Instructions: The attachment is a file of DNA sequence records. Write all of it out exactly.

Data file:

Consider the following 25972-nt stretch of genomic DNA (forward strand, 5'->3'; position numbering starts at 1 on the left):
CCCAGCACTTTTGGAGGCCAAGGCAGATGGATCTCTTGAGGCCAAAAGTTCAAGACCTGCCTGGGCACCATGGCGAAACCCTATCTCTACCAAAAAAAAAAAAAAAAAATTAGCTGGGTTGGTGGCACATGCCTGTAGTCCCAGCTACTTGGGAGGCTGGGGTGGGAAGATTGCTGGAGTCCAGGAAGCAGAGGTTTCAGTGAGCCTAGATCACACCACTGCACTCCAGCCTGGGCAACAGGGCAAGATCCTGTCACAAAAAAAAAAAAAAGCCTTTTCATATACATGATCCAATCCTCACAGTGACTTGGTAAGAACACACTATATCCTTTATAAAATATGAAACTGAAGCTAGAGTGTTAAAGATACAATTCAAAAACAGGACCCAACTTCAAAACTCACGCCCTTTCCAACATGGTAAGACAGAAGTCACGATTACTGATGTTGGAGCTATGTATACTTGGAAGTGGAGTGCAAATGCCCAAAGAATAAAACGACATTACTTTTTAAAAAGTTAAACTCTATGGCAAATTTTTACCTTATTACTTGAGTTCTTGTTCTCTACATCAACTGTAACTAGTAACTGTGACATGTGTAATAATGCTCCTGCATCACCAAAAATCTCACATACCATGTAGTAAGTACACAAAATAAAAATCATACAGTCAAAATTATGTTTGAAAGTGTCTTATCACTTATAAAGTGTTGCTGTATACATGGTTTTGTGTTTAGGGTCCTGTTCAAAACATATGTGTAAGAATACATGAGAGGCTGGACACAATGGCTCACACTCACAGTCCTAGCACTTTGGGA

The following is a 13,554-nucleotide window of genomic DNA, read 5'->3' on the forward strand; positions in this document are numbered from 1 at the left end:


Consider the following 25972-nt stretch of genomic DNA (forward strand, 5'->3'; position numbering starts at 1 on the left):
CCCAGCACTTTTGGAGGCCAAGGCAGATGGATCTCTTGAGGCCAAAAGTTCAAGACCTGCCTGGGCACCATGGCGAAACCCTATCTCTACCAAAAAAAAAAAAAAAAAATTAGCTGGGTTGGTGGCACATGCCTGTAGTCCCAGCTACTTGGGAGGCTGGGGTGGGAAGATTGCTGGAGTCCAGGAAGCAGAGGTTTCAGTGAGCCTAGATCACACCACTGCACTCCAGCCTGGGCAACAGGGCAAGATCCTGTCACAAAAAAAAAAAAAAGCCTTTTCATATACATGATCCAATCCTCACAGTGACTTGGTAAGAACACACTATATCCTTTATAAAATATGAAACTGAAGCTAGAGTGTTAAAGATACAATTCAAAAACAGGACCCAACTTCAAAACTCACGCCCTTTCCAACATGGTAAGACAGAAGTCACGATTACTGATGTTGGAGCTATGTATACTTGGAAGTGGAGTGCAAATGCCCAAAGAATAAAACGACATTACTTTTTAAAAAGTTAAACTCTATGGCAAATTTTTACCTTATTACTTGAGTTCTTGTTCTCTACATCAACTGTAACTAGTAACTGTGACATGTGTAATAATGCTCCTGCATCACCAAAAATCTCACATACCATGTAGTAAGTACACAAAATAAAAATCATACAGTCAAAATTATGTTTGAAAGTGTCTTATCACTTATAAAGTGTTGCTGTATACATGGTTTTGTGTTTAGGGTCCTGTTCAAAACATATGTGTAAGAATACATGAGAGGCTGGACACAATGGCTCACACTCACAGTCCTAGCACTTTGGGA

The following is a 13,554-nucleotide window of genomic DNA, read 5'->3' on the forward strand; positions in this document are numbered from 1 at the left end: